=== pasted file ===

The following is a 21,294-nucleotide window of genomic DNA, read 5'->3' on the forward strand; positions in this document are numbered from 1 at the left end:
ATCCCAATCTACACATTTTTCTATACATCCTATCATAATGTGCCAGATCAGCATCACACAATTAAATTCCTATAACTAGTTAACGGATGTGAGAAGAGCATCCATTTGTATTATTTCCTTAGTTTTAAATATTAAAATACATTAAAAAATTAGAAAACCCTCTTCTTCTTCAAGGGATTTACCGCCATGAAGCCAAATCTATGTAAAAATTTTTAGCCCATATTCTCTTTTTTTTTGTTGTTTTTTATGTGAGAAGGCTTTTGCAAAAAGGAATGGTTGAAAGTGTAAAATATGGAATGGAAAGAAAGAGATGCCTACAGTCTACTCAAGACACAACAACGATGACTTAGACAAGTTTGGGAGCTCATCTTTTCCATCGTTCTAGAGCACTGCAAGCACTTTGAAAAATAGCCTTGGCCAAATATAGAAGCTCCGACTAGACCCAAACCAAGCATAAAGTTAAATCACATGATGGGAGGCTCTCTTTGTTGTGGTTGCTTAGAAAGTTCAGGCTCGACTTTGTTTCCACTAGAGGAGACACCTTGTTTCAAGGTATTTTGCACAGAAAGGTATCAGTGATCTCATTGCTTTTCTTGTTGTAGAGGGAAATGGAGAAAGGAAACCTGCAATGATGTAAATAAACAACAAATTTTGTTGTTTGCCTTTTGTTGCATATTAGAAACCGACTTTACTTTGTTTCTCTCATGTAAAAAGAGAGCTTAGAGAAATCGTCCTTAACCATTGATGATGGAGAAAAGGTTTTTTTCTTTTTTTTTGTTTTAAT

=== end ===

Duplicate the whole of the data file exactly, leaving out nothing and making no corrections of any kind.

The following is a 21,294-nucleotide window of genomic DNA, read 5'->3' on the forward strand; positions in this document are numbered from 1 at the left end:
ATCCCAATCTACACATTTTTCTATACATCCTATCATAATGTGCCAGATCAGCATCACACAATTAAATTCCTATAACTAGTTAACGGATGTGAGAAGAGCATCCATTTGTATTATTTCCTTAGTTTTAAATATTAAAATACATTAAAAAATTAGAAAACCCTCTTCTTCTTCAAGGGATTTACCGCCATGAAGCCAAATCTATGTAAAAATTTTTAGCCCATATTCTCTTTTTTTTTGTTGTTTTTTATGTGAGAAGGCTTTTGCAAAAAGGAATGGTTGAAAGTGTAAAATATGGAATGGAAAGAAAGAGATGCCTACAGTCTACTCAAGACACAACAACGATGACTTAGACAAGTTTGGGAGCTCATCTTTTCCATCGTTCTAGAGCACTGCAAGCACTTTGAAAAATAGCCTTGGCCAAATATAGAAGCTCCGACTAGACCCAAACCAAGCATAAAGTTAAATCACATGATGGGAGGCTCTCTTTGTTGTGGTTGCTTAGAAAGTTCAGGCTCGACTTTGTTTCCACTAGAGGAGACACCTTGTTTCAAGGTATTTTGCACAGAAAGGTATCAGTGATCTCATTGCTTTTCTTGTTGTAGAGGGAAATGGAGAAAGGAAACCTGCAATGATGTAAATAAACAACAAATTTTGTTGTTTGCCTTTTGTTGCATATTAGAAACCGACTTTACTTTGTTTCTCTCATGTAAAAAGAGAGCTTAGAGAAATCGTCCTTAACCATTGATGATGGAGAAAAGGTTTTTTTCTTTTTTTTTGTTTTAAT